THE four governments of the UK are “very close” to an agreement on the lifting of restrictions over Christmas to enable people to visit loved ones across borders, Grant Shapps, the UK Transport Secretary, has suggested.

However, it is thought that there have been disagreements behind closed doors as to the scope and duration of any lifting of restrictions and any deal might not be agreed until Thursday when Boris Johnson is due to announce which tiers apply to different parts of England; this is expected to spark major political fall-out from those areas facing the toughest restrictions.

Mr Shapps said talks between the four UK nations were moving "very close" to agreeing rules on festive gatherings.

Asked if an announcement was due today, he told the BBC's Radio 4 programme: "No, what you will wait for is the tier system to come out and an announcement about Christmas at the same time unless, of course, it is the case that the four different parts of the UK, the devolved administrations, are ready to do that in which case we will let people know as soon as[possible]...I would have thought we will provide it on Thursday but I don't rule out...Stand by your radios."

The talks involving Michael Gove, the Cabinet Office Minister, and the leaders of the devolved administrations, Nicola Sturgeon, Mark Drakeford and Arlene Foster, are continuing today at a virtual meeting of the Cobra emergencies committee.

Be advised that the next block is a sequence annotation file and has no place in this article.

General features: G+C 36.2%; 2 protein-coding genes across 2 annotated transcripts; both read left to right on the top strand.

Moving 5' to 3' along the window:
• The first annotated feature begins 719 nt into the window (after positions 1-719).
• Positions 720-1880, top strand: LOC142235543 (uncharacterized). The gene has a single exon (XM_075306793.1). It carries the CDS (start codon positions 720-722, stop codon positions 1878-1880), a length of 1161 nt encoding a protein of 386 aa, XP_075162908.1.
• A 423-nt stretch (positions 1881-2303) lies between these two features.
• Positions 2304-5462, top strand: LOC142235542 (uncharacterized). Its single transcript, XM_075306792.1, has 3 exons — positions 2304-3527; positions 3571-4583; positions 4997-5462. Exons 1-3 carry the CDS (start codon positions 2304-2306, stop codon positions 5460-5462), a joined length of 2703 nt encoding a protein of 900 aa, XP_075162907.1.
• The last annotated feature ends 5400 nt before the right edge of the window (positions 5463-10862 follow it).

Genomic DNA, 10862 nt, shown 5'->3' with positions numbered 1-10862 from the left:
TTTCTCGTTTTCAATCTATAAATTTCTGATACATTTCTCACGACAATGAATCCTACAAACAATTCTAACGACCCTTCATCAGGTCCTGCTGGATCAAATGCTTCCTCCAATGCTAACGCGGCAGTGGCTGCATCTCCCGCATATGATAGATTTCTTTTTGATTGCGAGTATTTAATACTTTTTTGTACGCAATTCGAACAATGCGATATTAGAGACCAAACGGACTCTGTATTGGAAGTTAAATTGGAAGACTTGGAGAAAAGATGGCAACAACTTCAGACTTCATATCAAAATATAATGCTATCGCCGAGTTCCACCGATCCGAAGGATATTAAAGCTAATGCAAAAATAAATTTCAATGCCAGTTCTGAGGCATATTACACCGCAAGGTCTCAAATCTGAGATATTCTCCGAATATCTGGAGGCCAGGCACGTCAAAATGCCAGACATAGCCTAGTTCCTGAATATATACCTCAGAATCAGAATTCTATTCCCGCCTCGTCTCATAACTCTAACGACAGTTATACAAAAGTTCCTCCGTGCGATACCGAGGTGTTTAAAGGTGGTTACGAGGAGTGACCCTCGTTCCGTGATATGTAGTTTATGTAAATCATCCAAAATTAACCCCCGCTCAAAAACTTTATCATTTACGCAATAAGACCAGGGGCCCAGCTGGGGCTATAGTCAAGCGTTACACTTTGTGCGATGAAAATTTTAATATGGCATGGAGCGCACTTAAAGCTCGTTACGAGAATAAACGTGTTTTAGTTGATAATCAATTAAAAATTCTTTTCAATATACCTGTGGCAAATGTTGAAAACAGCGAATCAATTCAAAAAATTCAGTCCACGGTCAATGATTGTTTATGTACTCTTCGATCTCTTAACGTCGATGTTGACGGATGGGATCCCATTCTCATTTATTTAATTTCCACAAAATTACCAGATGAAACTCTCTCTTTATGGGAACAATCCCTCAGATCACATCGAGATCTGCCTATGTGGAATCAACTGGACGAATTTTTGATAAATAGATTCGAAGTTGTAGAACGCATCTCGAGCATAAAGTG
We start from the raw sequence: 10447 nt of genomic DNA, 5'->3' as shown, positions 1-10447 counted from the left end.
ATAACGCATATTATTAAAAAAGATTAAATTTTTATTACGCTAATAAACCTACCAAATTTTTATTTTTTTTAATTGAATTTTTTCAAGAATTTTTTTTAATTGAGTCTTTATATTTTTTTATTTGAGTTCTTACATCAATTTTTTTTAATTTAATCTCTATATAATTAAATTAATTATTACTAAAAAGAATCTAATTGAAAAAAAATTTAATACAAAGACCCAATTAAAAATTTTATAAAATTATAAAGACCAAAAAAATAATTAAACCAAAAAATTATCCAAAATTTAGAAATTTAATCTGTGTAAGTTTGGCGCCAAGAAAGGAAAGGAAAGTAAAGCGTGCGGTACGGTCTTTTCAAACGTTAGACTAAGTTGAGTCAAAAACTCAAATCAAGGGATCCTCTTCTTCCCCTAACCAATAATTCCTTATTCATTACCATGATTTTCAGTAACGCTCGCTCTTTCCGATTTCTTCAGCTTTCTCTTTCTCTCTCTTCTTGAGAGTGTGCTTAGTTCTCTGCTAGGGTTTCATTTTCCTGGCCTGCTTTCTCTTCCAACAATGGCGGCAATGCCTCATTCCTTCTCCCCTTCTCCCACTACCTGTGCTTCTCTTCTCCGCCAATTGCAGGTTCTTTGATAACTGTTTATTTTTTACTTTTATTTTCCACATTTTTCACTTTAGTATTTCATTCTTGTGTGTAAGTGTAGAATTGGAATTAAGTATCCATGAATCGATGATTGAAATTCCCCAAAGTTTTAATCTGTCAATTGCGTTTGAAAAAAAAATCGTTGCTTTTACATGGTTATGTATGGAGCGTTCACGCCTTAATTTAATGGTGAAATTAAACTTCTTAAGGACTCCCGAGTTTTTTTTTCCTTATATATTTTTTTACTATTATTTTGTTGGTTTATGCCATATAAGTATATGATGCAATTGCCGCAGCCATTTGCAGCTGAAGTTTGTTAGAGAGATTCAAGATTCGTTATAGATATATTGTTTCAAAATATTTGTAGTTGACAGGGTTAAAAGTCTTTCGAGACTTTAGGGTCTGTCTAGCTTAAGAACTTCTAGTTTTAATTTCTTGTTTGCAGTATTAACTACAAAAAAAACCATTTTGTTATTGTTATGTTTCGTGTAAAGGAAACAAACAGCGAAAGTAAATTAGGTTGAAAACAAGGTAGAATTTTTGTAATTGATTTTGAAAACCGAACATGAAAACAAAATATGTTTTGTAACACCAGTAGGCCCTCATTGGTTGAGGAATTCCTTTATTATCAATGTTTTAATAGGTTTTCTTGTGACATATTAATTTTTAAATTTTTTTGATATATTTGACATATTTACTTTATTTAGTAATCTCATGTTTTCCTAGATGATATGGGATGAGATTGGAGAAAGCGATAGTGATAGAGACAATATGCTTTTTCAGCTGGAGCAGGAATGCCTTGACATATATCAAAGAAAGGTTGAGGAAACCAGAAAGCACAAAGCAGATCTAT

They come amid a warning from the Prime Minister for people to be cautious over Christmas. He made clear now was “not the moment to let the virus rip for the sake of Christmas parties,” stressing: “Tis the season to be jolly but it is also the season to be jolly careful, especially with elderly relatives.”

Mr Shapps stressed how people should consider not travelling by train at Christmas due to the rail network’s “limitations”.

With major engineering work across Britain’s railways and capacity constraints to enable social distancing, the Secretary of State urged people to “look very carefully at the transport route they take” when planning Christmas trips.

He told BBC Breakfast: “We have got to understand there are limitations to the [rail] network caused by, for example, things like the need on some trains to pre-book tickets at this time, in order to prevent overcrowding.

“So, we are going to be appealing to people to look very carefully at the transport route they take and of course even making a choice about whether they travel at all.

“It is the reality of the situation we’re in; we will try to do everything we can with the network to make it as good as possible but it is worth people being aware that busy times of travel is a problem.”

He pointed out that he was in “close contact” with transport leaders of the devolved governments to make Christmas travel plans, which he expected would be finalised “later this week”.

Engineering work will be carried out by Network Rail from December 23 to January 4.

Projects include track renewals, bridge replacements and improvements to signalling and overhead line equipment.

Most of the railway will stay open but some lines will be closed to allow the work to take place.

London King’s Cross station will be closed for six days from Christmas Day as a £1.2 billion upgrade of the East Coast Main Line continues.

London North Eastern Railway is warning that “alternative routes will likely be very busy and should also be avoided”.

The operator, which runs trains between the capital and Scotland, is also telling passengers to “avoid travel” on Christmas Eve and December 31 to January 3 because “services will be very busy with reduced capacity”.

Network Rail said there will be a “significantly reduced service” at the UK’s busiest railway station - London Waterloo - between Christmas Day and January 3.

This is to enable work to be carried out on lines approaching the station in a bid to improve punctuality.

Passengers are advised to check journey details before travelling.